Vail said Ingham County, at least compared to more significant spikes in Eaton and Clinton counties, is still “doing fairly well” as it works to mitigate community transmission and keep hospital beds available. Most patients are also not experiencing severe symptoms, she said.
“It’s things like weddings, funerals and church services,” Cheatham said. “People are still choosing to do these things and then they wind up spreading a disease. And for some of our vulnerable families, if one member gets COVID, it’s so hard to protect others in the house.”
Mid-Michigan District Health Department officials noted that about 90% of those who choose to quarantine after a potential exposure have not contracted the virus. Cheatham also emphasized that only about 5% of cases under his jurisdiction are associated with schools that remain open.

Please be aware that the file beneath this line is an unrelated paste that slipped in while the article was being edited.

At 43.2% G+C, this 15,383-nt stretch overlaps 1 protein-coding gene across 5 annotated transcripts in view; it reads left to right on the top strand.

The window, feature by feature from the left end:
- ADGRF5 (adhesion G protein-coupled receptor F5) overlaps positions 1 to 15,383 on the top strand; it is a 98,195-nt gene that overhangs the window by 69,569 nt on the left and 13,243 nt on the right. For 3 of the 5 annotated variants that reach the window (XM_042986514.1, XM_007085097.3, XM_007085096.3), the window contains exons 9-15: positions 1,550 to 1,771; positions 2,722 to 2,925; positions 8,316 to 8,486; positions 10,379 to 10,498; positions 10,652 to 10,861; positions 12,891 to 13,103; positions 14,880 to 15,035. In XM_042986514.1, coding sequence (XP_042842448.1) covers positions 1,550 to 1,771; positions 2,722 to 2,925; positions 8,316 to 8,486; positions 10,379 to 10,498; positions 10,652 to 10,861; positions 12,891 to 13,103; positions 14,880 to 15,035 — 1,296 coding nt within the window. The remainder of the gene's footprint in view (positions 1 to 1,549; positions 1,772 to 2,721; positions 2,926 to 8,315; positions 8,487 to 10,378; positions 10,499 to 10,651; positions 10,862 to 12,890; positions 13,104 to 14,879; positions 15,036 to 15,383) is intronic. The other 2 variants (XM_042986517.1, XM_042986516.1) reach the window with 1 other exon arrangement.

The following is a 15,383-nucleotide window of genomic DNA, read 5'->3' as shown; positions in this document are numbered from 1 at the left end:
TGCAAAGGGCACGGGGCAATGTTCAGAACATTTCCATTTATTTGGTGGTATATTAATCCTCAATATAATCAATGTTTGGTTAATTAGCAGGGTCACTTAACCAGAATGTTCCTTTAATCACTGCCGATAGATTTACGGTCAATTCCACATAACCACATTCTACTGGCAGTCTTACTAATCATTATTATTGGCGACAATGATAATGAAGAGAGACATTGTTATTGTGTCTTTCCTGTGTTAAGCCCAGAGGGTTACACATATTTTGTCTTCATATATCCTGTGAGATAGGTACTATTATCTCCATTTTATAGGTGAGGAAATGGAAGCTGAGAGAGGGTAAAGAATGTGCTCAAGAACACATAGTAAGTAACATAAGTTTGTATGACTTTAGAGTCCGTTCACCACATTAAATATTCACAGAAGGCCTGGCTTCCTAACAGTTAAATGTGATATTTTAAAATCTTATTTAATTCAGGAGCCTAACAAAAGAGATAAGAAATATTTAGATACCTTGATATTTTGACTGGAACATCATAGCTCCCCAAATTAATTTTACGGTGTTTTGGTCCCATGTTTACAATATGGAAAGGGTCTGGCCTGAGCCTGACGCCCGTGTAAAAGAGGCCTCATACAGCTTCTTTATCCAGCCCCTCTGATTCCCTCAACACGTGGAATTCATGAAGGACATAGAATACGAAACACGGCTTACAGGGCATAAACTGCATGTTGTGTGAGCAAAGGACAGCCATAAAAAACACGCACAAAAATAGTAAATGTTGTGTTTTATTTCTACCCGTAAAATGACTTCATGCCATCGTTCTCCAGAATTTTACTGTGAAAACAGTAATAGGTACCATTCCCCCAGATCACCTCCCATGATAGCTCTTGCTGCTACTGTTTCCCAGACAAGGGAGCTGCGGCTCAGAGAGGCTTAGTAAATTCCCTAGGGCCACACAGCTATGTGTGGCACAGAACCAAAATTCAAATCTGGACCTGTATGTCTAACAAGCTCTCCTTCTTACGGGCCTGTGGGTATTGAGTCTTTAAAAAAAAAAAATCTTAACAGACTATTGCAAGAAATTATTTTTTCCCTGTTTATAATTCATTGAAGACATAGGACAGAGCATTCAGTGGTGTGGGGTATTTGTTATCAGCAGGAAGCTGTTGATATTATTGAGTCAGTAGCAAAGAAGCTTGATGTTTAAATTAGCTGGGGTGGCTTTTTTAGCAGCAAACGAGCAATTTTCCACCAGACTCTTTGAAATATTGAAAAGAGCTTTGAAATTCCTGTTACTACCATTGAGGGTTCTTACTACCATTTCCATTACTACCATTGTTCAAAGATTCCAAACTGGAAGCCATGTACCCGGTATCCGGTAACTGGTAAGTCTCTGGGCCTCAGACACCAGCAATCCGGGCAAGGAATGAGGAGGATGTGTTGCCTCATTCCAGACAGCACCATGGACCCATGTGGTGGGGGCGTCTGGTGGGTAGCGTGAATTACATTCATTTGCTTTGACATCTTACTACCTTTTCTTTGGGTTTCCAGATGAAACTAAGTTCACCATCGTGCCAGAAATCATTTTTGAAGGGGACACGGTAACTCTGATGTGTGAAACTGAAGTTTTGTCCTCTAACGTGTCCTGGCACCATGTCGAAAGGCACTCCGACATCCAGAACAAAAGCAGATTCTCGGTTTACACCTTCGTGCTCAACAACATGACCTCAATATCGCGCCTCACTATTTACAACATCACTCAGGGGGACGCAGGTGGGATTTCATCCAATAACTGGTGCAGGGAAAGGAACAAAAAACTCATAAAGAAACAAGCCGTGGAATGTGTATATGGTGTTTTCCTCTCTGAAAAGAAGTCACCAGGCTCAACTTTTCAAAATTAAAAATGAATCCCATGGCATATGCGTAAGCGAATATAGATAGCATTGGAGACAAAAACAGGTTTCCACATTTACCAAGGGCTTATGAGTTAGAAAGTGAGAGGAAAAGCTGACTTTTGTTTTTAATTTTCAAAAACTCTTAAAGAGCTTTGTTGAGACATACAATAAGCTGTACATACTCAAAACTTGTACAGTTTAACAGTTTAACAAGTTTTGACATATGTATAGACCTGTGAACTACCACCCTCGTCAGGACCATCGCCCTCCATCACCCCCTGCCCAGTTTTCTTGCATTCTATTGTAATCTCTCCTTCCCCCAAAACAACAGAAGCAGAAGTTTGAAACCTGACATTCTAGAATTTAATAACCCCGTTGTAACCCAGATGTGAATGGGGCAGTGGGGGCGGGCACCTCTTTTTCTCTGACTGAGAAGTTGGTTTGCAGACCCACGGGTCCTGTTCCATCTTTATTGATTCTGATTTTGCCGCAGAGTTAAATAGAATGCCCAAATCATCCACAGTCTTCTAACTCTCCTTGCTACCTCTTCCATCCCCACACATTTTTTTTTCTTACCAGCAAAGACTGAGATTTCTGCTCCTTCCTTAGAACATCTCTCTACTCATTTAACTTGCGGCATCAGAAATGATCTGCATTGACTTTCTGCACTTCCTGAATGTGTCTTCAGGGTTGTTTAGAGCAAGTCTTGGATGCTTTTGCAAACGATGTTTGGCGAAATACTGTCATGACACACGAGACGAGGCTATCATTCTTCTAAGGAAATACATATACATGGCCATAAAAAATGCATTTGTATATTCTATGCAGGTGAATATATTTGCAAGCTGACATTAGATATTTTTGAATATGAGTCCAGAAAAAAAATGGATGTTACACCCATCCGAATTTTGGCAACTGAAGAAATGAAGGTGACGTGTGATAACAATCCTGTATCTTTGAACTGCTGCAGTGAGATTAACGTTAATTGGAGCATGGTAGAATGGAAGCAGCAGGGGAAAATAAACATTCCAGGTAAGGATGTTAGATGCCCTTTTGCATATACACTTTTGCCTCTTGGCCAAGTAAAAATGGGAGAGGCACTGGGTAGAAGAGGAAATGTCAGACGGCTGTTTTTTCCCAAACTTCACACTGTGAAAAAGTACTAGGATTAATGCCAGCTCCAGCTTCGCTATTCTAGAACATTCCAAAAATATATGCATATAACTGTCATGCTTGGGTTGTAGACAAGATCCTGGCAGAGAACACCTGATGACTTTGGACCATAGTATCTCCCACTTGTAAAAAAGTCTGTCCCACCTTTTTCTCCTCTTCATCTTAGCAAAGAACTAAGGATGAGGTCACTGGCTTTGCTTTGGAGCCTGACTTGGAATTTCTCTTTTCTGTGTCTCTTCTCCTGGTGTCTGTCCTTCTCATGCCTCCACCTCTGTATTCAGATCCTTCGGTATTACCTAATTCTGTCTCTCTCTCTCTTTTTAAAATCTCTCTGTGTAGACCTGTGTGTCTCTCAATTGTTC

“We wish all businesses would act like schools and would have masking, screening and quarantines,” he added. “If that were happening, this disease would not be spreading.”
Contact tracing efforts at local health departments for months have helped residents stay informed when they may have been in contact with someone who tested positive for COVID-19.
Cheatham said that process, however, is becoming more and more difficult — and time consuming — as cases multiply. An ongoing deluge of disinformation and misinformation about the virus also isn’t necessarily helping health officials get a grip on the situation, he said.
“We’re really worried that any new orders will just be met with disobedience and will be ineffective,” Cheatham said. “You can make new orders, but if the behavior doesn’t change, what do you accomplish? Because of the way this thing has gone politically, it’s difficult to imagine what will change in the future to dramatically impact the course of this disease.”
After the Michigan Supreme Court ruled some of Gov. Gretchen Whitmer’s emergency powers unconstitutional, state and local health departments have independently replaced many of those precautionary restrictions on gathering sizes, face masks and social distancing requirements.